The Sahara goes to Fitur 2022

Atalayar interviews Gonzalo Sánchez, writer of the first travel guide to the Moroccan Sahara Desert published in Spanish

GUILLERMO LÓPEZ/ATALAYAR  -   The guide's author, Gonzalo Sánchez

A photographer and designer by profession, Gonzalo Sánchez heard the call of the Sahara desert almost 20 years ago. He began his wanderings in that vast region as a development worker, when in 2006 he set foot in southern Morocco for the first time in the company of a professor from the University of Murcia. The culture and landscapes captivated Sánchez, until in 2013 he realised the incredible tourism potential of the region. 

"Tourism is a sector that has been exploited very little in the Moroccan Sahara, for various reasons. And in Spain it is largely unknown. So, in order to make the region better known, and to help the local population, I decided to write this travel guide," Sánchez said during an interview granted to this media outlet in the middle of the FITUR 2022 fair.  

GUILLERMO LÓPEZ/ATALAYAR - Cover for the third re-edition

According to Sánchez, the beginning was not easy, "Not many publishing houses agreed with the project", until he moved his residence to Tarfaya, to dedicate himself exclusively to getting the book off the ground.  This project ended up becoming a complete travel guide that talks about the cultural peculiarities of the region and its wonders: "Cultural tourism in the south of Morocco. From Sidi Ifni to La Güera".  

It covers the essential details for getting on board, including a small glossary of basic words in Hassani and Darija. The guide also provides information on how to get to the destination, accommodation and useful telephone numbers. After this first part, the guide is broken down by region, in geographical order from north to south.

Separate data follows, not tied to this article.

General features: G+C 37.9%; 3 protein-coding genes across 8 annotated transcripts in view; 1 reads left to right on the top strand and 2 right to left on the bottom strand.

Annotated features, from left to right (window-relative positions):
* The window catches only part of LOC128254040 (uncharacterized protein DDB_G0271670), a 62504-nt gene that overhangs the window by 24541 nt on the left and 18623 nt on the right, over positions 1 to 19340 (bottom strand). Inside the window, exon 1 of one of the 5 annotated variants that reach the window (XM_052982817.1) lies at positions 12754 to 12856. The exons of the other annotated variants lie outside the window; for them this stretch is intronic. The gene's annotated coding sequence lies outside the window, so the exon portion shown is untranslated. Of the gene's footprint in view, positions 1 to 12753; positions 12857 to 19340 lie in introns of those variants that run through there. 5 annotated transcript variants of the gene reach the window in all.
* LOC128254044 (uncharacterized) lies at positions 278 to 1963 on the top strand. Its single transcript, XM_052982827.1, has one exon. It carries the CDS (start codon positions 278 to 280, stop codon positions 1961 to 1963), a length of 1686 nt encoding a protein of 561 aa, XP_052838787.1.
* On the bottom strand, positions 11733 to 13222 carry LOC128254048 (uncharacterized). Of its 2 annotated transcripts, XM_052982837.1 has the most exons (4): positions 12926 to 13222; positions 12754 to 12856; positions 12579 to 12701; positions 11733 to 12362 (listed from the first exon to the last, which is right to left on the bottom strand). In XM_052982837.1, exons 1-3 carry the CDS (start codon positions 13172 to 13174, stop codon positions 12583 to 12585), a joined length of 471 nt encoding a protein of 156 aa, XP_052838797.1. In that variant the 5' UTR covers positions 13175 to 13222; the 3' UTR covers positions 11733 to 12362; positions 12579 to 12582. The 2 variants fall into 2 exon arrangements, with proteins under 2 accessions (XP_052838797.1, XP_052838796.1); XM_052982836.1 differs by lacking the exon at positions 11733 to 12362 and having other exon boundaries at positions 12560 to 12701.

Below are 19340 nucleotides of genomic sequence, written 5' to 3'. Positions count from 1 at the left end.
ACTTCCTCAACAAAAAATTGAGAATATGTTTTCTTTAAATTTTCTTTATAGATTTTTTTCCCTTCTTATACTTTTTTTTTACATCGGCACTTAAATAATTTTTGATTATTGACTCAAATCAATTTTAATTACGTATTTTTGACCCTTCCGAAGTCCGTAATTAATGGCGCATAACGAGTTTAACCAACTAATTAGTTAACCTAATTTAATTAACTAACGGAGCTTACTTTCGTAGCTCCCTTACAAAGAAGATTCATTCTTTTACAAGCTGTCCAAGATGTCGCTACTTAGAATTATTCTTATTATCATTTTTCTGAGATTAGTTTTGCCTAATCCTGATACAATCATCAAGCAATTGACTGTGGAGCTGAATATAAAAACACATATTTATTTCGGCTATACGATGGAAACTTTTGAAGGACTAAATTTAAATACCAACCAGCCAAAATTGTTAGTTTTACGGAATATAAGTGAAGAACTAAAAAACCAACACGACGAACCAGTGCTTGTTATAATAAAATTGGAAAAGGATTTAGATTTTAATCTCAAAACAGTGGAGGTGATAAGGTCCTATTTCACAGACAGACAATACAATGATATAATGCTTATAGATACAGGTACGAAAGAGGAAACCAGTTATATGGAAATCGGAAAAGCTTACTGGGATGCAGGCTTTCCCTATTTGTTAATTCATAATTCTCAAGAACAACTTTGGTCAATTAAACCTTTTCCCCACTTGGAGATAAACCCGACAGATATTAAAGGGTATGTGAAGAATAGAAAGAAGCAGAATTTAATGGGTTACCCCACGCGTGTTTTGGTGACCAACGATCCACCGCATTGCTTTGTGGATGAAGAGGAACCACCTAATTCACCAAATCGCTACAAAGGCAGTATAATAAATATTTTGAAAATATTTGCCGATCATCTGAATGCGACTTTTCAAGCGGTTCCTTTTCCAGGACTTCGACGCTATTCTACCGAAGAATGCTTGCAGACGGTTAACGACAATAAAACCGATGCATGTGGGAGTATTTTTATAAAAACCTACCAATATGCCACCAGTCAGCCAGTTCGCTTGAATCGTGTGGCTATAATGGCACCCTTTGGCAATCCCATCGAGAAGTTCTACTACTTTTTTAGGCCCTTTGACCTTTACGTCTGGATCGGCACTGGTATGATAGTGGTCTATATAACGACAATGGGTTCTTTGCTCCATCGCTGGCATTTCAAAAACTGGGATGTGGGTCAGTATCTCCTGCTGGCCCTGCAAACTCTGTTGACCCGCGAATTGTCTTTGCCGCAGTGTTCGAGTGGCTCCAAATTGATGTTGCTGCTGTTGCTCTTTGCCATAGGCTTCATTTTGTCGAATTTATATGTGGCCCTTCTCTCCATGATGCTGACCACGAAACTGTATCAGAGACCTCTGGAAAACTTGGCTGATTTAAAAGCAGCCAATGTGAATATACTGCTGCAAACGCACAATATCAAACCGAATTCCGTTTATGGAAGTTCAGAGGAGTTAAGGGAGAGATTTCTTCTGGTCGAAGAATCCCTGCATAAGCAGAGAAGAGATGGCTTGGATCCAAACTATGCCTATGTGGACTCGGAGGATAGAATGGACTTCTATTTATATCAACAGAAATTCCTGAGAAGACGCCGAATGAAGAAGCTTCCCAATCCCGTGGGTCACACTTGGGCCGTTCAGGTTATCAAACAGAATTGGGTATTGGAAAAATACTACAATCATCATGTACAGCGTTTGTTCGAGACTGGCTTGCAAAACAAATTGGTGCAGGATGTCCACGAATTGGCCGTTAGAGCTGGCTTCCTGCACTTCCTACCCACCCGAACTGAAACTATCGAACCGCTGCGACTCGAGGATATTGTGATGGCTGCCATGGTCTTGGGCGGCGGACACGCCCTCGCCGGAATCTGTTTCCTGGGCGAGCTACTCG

From Sidi Ifni to Dakhla Oued Eddahab, via Smara and El Ayoun. The guide ends with a section devoted to the culture of the region, all illustrated by a large number of photographs and maps produced by the Murcian writer and his local collaborators.  

"Spanish tourism in the Sahara is traditionally limited to two sources. The Dakhla area with sports tourism, for kitesurfing. The beaches and the wind have nothing to envy Tarifa. And the El Aaíun area, where people born there during the colonial era, or even their children, come back to visit the place they are connected to in some way. It's very limited tourism, and that's what it is right now, mostly. But it means that there is an attraction, and therefore there should be more awareness.


For Sánchez, this is a good basis on which to exploit the opportunities that the region has for this sector. "The main tourism potential that the regions of El Ayoun and Goulimin now have is cultural tourism," Sánchez explains. "They have impressive archaeological riches. But they are totally unknown, because the political circumstances of the region have prevented archaeological studies from being carried out in the Sahara. Especially in Smara, El Aaíun and Goulimín.